• Be a master of information– Many think it might be wasteful that I spent so much time on newsyc or read so many tech information sites. It’s not, it’s what gives me an edge. I feel engulfed.
  • Get out and be social– Even if you’re an introvert, being around people will give you energy.

When I first saw the cover (probably in my 8th grade) of Jimi Hendrix’s album ‘Axis: Bold as love’, I was like WTF, how can he do it to the deities? Hendrix is depicted as two Vedic deities, with the multiple hands of Durga and as avatars of Vishnu.

As a startup entrepreneur one has to embody multiple incarnations in one single lifeycle and that pic above is very relevant. What the commenter mentioned above is a lot of things to be done in a short span, but yeah, not every startup gets there, unless you have multiple hands and heads.

The status quo of payments in India

Thursday, June 24th, 2010

I still do not have a valid credit-card in India. The KYC (due-diligence mandated by the government aka ‘Know Your Customer’) norms require that Coin of Alupas of Udipiyou have an office (or fake it) but must have a land-line at office. If you work from home then you are out of luck! Does not matter how much money you have in bank or a few international credit cards to carry around. I have a debit card which is not accepted by any online portal (Thanks to Hongkong bank).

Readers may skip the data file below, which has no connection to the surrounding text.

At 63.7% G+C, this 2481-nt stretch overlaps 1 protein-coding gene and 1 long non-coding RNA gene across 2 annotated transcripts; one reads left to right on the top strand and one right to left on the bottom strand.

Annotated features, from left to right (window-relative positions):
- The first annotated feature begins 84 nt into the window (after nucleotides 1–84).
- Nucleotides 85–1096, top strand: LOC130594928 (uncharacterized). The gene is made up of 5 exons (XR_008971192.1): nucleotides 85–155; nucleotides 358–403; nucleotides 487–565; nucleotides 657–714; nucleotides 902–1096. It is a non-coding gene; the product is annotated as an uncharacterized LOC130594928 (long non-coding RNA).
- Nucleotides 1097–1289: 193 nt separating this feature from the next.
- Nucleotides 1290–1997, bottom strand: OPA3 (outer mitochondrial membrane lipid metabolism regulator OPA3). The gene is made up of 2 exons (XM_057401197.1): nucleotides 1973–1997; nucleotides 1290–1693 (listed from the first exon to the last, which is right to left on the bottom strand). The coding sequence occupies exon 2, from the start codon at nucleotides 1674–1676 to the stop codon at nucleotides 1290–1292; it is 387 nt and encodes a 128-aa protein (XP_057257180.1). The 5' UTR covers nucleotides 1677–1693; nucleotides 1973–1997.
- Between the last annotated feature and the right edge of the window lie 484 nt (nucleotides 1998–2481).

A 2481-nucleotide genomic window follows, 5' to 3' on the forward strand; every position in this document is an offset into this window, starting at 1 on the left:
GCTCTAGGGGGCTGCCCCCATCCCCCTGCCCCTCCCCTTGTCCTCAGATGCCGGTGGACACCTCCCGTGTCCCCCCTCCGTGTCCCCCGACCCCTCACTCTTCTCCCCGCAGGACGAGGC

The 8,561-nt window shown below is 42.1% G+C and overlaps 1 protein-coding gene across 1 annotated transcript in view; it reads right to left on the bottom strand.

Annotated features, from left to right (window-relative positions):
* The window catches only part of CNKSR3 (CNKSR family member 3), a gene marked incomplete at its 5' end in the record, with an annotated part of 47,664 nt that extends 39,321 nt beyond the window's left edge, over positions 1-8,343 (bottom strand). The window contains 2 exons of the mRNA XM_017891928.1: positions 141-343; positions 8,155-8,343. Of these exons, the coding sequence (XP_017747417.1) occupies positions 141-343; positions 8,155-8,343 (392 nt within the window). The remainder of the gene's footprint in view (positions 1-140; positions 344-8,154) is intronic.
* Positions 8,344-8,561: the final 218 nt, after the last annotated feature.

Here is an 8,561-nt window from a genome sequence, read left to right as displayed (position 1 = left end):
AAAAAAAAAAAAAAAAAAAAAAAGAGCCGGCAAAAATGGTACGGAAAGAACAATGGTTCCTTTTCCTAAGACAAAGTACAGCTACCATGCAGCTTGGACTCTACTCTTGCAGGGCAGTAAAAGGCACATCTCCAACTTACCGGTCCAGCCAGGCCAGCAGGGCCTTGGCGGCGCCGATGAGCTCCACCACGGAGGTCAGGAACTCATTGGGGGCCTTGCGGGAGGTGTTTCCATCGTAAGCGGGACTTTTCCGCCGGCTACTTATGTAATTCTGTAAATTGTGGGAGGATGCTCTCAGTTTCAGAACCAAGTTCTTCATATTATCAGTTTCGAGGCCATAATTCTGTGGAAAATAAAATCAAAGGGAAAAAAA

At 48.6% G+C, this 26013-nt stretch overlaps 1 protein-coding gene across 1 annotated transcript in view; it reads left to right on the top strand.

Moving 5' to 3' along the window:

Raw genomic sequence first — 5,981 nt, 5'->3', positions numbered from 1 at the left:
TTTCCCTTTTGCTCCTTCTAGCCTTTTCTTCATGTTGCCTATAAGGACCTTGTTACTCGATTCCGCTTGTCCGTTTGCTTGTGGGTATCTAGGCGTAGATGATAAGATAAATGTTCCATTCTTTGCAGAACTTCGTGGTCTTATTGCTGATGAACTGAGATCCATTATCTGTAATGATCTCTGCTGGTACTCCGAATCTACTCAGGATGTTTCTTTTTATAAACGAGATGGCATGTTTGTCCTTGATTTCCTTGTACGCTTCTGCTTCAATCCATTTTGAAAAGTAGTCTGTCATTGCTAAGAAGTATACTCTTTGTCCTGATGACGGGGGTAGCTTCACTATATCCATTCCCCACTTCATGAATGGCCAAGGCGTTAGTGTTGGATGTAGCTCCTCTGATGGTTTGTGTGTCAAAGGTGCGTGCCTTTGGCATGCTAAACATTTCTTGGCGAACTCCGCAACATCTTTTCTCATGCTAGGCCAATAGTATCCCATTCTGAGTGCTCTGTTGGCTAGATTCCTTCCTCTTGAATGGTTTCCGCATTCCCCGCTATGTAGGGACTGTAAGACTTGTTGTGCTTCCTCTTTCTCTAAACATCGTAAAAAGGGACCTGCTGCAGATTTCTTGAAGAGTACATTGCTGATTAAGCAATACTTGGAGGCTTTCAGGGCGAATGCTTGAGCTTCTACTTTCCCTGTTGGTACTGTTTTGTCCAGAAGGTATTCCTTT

Net, net. I’m just like the other 88% Indian population which does not have a debit card or the other 98% who do not have a credit card. But, the good news is that I’m part of the 500m population who has a mobile phone.

As a result, I’m not able to show my purchasing power to the various portals selling books, gadgets, t-shirts and other trinkets online. I’m not able to show my fickle mind by making a purchase of Rs. 300 and being happy about it.

Prepaid or “stored value” card (or cash card) may be the solution, but they have a very poor distribution and I have to go out and buy a card from a travel agent; if you are lucky to find an agent carrying the cash-card.

Banks in India are busy in shoring up their mobile banking offering a la check your balance, make fund transfer, etc. I don’t know why there is so much push for mobile banking as the urban population; the users of mobile banking via a GPRS connection, already have access to ATM and Internet which can be used to do the same functions in a larger form factor.